Fix Your Washing Machine Issues (in a Mobile Home)
We get a lot of questions about washing machines drainage issues. Gurgling, smells, and slow drainage are common because as much as I love mobile homes, the plumbing system design could be better.
The plumbing system in a mobile home is very similar to a site-built home with only three major differences: the size of the pipes, the placement of the pipe and the ventilation design is a bit more elementary.
Manufactured homes have their supply lines installed under the floor then get stubbed up through the floor for most fixtures. Only fixtures that are higher like tubs, showers, and washing machines will have any kind of water supply lines in the wall.
We aren’t talking about the washing machines themselves in this article, just the plumbing systems that supply and then drain the water from the washing machine. If you need help with repairing the actual washing machine this site will help.
Most common Plumbing Issues with Washing Machines in Mobile Homes
New washing machines use less water and work more efficiently. That means they use shorter cycles which needs faster water supply and drainage.
The ventilation and drainage system in mobile homes could handle all these new washing machines a lot better if the builders would change or upgrade just a couple of things.
For general plumbing issues in mobile homes our article, 5 Common Mobile Home Plumbing Problems, will help.
Why do Washing Machines Have so Many Problems in Mobile Homes?
In our article, Diagnose and Repair Venting Issues in a Mobile Home Plumbing System, I used the image below to describe why manufactured homes have so many issues with their washing machines.
Before we begin, please understand that everything in this image meets the HUD code and has worked for millions of manufactured homes for decades. In this image, we are looking at the backside of the wall in a laundry room. The white box is the washer box where the drain pipe goes and where the hot and cold water lines are attached. The little black thing on the right pipe is a very generic auto vent.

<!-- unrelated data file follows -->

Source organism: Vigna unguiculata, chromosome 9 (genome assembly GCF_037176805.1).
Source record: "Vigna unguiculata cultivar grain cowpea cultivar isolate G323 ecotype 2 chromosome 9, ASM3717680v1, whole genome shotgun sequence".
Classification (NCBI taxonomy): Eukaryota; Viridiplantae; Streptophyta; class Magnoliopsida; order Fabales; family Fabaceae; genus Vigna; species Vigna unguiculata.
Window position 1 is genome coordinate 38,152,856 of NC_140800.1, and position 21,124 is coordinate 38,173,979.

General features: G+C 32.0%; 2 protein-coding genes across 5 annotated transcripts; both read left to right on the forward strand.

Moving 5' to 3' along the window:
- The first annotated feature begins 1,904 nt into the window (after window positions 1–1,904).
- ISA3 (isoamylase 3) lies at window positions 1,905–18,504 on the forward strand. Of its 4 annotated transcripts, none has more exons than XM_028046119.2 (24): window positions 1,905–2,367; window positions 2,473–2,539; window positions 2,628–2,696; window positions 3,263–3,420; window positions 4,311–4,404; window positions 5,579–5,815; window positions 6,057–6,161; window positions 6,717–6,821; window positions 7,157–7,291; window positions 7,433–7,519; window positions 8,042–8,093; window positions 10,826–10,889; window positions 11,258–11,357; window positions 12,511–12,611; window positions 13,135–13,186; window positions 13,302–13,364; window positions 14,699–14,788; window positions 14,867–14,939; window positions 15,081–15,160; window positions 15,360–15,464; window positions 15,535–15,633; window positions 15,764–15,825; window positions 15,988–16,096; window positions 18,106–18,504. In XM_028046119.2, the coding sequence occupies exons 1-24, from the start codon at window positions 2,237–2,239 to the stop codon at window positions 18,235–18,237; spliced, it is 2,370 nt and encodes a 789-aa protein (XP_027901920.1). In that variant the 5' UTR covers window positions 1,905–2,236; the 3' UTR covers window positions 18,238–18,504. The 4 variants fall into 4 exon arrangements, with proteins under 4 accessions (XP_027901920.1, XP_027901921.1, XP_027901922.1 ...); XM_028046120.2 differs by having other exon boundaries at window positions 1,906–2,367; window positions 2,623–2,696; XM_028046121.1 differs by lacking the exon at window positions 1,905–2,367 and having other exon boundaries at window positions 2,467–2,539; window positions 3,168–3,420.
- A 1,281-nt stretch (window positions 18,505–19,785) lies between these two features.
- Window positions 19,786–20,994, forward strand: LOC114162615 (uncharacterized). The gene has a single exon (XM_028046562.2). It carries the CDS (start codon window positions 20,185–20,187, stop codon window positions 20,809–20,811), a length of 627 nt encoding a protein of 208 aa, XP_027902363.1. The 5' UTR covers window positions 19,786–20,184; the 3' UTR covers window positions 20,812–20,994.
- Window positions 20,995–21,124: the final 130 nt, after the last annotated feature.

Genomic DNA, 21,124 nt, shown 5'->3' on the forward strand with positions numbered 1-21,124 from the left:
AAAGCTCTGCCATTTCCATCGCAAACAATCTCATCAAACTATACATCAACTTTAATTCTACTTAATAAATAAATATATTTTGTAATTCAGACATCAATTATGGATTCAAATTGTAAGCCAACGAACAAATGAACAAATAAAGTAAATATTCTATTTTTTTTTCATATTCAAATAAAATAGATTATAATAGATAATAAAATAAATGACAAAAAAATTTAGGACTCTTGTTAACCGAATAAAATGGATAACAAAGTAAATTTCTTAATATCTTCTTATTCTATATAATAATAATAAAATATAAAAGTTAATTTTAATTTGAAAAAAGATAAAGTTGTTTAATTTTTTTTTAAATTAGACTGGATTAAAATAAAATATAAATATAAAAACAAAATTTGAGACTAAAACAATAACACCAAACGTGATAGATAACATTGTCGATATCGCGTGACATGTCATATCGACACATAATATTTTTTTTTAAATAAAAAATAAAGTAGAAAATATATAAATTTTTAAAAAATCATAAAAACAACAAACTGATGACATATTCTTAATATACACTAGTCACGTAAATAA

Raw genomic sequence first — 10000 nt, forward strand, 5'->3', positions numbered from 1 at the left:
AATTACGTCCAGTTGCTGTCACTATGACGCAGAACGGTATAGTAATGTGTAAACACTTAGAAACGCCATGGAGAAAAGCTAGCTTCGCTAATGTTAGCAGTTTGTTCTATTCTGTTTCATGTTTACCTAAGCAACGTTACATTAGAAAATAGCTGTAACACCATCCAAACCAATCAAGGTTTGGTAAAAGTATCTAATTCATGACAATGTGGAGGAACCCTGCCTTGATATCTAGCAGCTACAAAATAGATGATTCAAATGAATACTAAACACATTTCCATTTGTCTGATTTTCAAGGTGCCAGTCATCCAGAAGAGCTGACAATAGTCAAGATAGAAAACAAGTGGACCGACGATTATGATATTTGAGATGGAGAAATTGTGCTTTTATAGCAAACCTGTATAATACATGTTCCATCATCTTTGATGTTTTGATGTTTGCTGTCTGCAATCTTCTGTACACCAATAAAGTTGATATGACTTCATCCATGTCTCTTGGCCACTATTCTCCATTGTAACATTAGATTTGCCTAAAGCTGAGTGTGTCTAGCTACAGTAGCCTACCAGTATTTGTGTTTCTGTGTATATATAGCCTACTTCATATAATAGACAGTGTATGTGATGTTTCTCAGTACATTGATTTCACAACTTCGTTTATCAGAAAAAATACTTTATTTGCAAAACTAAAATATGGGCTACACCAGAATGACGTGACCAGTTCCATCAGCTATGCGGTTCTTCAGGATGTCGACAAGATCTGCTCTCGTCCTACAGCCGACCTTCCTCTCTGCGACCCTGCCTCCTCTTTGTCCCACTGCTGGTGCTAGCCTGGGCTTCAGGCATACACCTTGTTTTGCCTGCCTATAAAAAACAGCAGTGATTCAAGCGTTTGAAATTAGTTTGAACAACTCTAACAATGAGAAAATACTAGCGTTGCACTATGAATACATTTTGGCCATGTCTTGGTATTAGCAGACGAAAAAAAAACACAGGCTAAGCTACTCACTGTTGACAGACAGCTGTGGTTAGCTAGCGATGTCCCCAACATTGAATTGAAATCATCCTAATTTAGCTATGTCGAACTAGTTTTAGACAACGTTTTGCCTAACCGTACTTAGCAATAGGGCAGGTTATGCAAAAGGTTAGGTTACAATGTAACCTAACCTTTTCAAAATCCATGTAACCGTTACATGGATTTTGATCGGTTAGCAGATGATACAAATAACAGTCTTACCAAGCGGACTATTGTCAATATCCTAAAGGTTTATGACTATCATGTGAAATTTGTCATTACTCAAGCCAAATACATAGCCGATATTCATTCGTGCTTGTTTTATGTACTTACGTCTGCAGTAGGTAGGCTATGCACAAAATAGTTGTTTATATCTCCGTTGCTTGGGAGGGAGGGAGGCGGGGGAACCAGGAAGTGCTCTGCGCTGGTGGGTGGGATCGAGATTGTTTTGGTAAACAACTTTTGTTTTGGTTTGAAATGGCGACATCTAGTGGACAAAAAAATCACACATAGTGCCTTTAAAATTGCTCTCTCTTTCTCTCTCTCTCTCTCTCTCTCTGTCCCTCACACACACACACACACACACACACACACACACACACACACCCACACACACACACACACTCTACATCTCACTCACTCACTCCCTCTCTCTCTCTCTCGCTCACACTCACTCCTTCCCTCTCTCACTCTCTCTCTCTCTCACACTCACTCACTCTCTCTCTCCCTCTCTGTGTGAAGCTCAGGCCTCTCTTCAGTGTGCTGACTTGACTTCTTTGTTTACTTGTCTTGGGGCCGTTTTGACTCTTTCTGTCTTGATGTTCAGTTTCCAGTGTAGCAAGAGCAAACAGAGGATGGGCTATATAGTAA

For a site-built home, the venting in the image would be different. The white drainage waste pipe would be 2″ (mobile homes use 1.5″) and the auto vent probably wouldn’t be used at all. Instead, a vent stack going out the roof would likely be used to give the washer adequate ventilation for drainage. If a vent stack wasn’t used a Studor vent would be and it would be placed where the black auto vent is except that pipe would rise above the washer box, again to give the drain line better ventilation.
I’ve previously stated that most mobile homes could use a larger drain line for the washing machine. The 1.5″ pipe cannot handle these newer washing machines.
If you are remodeling or just have a chance to upgrade the plumbing for your washer we recommend the following:
- Replace original drain pipe a larger diameter (2″ minimum)
- Give the washing machine its own stack vent that raises out of the roof. If that’s not possible relocate the air vent so that it is above the drain line’s highest point.
- If a new stack or air vent relocation isn’t possible, replace the generic air vent with a Studor Brand
The Washing Machine Shakes the Whole Mobile Home
Shaking, rattling, and rolling should be reserved for the dance floor. If your washing machine is making the whole house do the jitterbug it’s likely unbalanced, unlevel, or over-loaded.
Loads are Unbalanced and Over-loaded